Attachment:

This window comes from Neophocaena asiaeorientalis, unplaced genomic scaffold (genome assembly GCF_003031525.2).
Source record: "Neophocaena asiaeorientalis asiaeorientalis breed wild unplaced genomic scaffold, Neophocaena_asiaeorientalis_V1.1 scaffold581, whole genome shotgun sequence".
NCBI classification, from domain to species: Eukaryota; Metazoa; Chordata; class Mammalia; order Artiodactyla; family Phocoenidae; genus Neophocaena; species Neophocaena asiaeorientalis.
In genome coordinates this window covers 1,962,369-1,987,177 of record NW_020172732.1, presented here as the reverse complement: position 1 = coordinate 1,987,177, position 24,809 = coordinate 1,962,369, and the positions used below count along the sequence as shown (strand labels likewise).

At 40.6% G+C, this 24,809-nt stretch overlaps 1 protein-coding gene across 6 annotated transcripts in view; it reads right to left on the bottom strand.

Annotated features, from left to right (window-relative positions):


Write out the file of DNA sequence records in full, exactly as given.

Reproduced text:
This window comes from Neophocaena asiaeorientalis, unplaced genomic scaffold (genome assembly GCF_003031525.2).
Source record: "Neophocaena asiaeorientalis asiaeorientalis breed wild unplaced genomic scaffold, Neophocaena_asiaeorientalis_V1.1 scaffold581, whole genome shotgun sequence".
NCBI classification, from domain to species: Eukaryota; Metazoa; Chordata; class Mammalia; order Artiodactyla; family Phocoenidae; genus Neophocaena; species Neophocaena asiaeorientalis.
In genome coordinates this window covers 1,962,369-1,987,177 of record NW_020172732.1, presented here as the reverse complement: position 1 = coordinate 1,987,177, position 24,809 = coordinate 1,962,369, and the positions used below count along the sequence as shown (strand labels likewise).

At 40.6% G+C, this 24,809-nt stretch overlaps 1 protein-coding gene across 6 annotated transcripts in view; it reads right to left on the bottom strand.

Annotated features, from left to right (window-relative positions):